Those of us preparing to protest US President George W Bush’s visit to Australia must tread a fine line – between condemning the policies of an illegitimate president with a dangerous agenda and damning an entire nation.
Interview: No Ifs, No Butts
Rugby League Professionals Association president Tony Butterfield on his battle to deliver a collective agreement for NRL players.
Unions: National Focus
In this month’s national wrap: Noel Hester meets a heavy hitter talking up open source unionism, truckies front the suits at Boral’s AGM, tales of corporate bastardry and Medicare birthday revelry.
Industrial: Fools Gold
Unions have thrashed out a string of protocols with the NSW Labor Government. Some, now, are questioning whether they are worth the cheap, imported paper they are written on, reports Jim Marr.
Bad Boss: Bones of Contention
Byron Bay chicken boners have nominated thier boss for a Tony after seeing their entitlements plucked.
History: The Gong Show
In late September the South Coast Labour Council (SCLC) celebrated 75 unbroken years championing the rights of workers in the coastal Illawarra region 80 kilometres south of Sydney, writes Rowan Cahill.
Politics: The Hawke Legacy
The election of the Hawke Labor government twenty years ago holds some salient lessons for today’s Labor Party, writes Troy Bramston.
International: Sick Nation
As Australia celebrates 20 years of Medicare’s universal health coverage the crisis facing American workers in need of medical care is a useful reminder of what we’ve got – and what we stand, writes Andrew Casey.
Economics: Closed Minds
Philip Mendes looks at the political influence of right-wing think tanks, their financial backing and asks why the left hasn’t been able to get its ideas out there.
Review: Mixing Pop and Politics
He's had relations, with girls from many nations... but Billy Bragg seems to like us Aussies as much or even more than any of the others, writes Pádraig Collins.
Poetry: One Size Fits All
There once was a man from the Lodge - Who tried hard, our poems, to dodge... Resident bard David Peetz is back!
Rail Whistleblower Attacked - Again
Royal Con on Tape
Call Centre Stumps Umpire
Breakthrough for Email Privacy
Harbour Sell Off Sparks Occupation
Harvey World Travel Locks Up Tour
STOP PRESS: Telstra Drops Out
Workers Voice Gets Hard Edge
Employees Disable Hard-Ball Bosses
Canberra Eyes Crash Windfall
Bush Whacker - Dubya Fingered
Assault Costs Education Department
Uni Workers Stand Up To Feds
Thousands Say No to Cole
The Town that Struck
North By Northwest
Phil Doyle returns from up north, where he survived on nothing but goodwill, good people and a great big orange bus.
The $140 Million Patriot
It would be hard to imagine a steeper slide from hero to zero than the experience of Richard Grasso, the now-deposed head of the New York Stock Exchange. writes Jim Stanford.
Bush's Bad News Blues
The Bush Administration is cooking up a new campaign 'to shine light on progress made in Iraq', writes Bill Berkowitz.
The Locker Room
A Tale Of One City
Phil Doyle gazes into the crystal ball for signs of life, and finds that somewhere the horses are running in the wrong direction.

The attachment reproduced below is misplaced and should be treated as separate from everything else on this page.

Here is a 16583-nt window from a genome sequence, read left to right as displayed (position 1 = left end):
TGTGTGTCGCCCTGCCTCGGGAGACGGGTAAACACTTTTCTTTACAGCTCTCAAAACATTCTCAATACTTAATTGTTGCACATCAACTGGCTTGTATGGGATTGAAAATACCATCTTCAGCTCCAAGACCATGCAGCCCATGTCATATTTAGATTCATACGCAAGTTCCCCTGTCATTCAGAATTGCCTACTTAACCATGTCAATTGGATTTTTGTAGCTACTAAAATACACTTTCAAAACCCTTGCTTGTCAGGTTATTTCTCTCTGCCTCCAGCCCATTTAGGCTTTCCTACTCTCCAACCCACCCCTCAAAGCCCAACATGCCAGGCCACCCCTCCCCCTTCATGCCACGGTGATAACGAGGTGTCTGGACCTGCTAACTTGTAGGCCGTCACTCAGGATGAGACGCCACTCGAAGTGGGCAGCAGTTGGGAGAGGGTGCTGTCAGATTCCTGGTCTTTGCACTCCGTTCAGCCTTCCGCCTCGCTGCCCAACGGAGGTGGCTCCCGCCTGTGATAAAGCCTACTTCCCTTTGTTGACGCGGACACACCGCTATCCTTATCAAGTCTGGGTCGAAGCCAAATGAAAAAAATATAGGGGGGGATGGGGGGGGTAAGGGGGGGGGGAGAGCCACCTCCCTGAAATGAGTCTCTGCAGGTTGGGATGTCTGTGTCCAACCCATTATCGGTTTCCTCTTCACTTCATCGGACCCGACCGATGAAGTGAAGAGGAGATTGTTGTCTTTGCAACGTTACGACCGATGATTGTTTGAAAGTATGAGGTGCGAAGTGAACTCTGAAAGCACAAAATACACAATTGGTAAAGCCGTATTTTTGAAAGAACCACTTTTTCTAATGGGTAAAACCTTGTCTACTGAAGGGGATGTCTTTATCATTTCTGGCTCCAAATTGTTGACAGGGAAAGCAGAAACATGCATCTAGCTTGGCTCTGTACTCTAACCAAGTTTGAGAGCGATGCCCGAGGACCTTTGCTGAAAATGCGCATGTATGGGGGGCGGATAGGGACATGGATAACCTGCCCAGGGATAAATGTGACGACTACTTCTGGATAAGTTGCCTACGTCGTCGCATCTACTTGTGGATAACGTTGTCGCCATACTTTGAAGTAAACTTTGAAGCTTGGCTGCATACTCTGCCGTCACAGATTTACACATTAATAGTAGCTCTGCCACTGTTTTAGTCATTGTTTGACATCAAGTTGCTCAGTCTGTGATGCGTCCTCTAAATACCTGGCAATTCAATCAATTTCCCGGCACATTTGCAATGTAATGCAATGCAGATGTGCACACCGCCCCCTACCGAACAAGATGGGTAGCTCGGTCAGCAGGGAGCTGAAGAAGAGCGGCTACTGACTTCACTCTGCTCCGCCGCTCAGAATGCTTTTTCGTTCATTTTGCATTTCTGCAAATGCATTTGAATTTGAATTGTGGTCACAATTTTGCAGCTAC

With Banners Furled
There is no better account of the glory that was the annual Labour Day marches than that given by Kylie Tennant in Foveaux, her fictional account of life in inner Sydney in 1912, the year she was born.
The Westie Wing
Our favourite Macquarie Street MP, Ian West MLC, reports on the world of NSW politics.
On The Waterfront
The Cancun Wash-Up
The dramatic collapse of the World Trade Organisation Ministerial Meeting in Cancun, Mexico, last month has been followed by a deafening quiet from Geneva, Brussels and Washington, writes Peter Murphy.
An Honest Job
Letter From America
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IT Workers Alliance
Unions on LaborNET
Canberra Eyes Crash Windfall
Melbourne couple Lindall and David Connelly have been dudded of $73,000 while the Federal Government sits on hundreds of millions it collected from air travellers under the guise of an Ansett workers’ levy.
Twenty five-year flight attendant Robbie Holdaway, from northern NSW is even worse off, out of pocket $90,000 on money earned during her time with Ansett.
ACTU secretary, Greg Combet, highlighted the trio's predicament in a call for the Howard Government to release $260 million to the people travellers believed it was being collected for.
Federal Government imposed the $10 slug on air tickets when Ansett collapsed, pitching 15,000 Australians out of work.
Combet accused Canberra of profiting from their misfortune.
"My office gets many calls from former Ansett workers who are still out of pocket, despite the Howard Government holding $260 million collected from the Ansett ticket levy," Combet said.
"Soon it will collect another $190 million from Ansett's administrators.
"Why is it that sacked workers remain unpaid while the government stands to make a profit of between $115 million and $260 million from the Ansett collapse?"
The $400 million admistrators have raised by sales is frozen because of court action by one of the superannuation funds. But the first $190 million of that money has been ear-marked to repay the Federal Government's contribution towards workers' entitlements.
With the ticket levy, having raised $305 million, Combet says, a worst case scenario will see Canberra profit from the exercise by $115 million.
If, as seems likely, sell-offs realise more funds, however, it could reap a windfall of as much as $260 million.
Combet said the Government's "double dipping" meant there would be a shortfall in funds available to pay outstanding entitlements to thousands of former Ansett employees.
The likelihood of a significant Government profit has been confirmed by Deputy Prime Minister, John Anderson, who says the surplus is likely to be directed to a "tourism fund".
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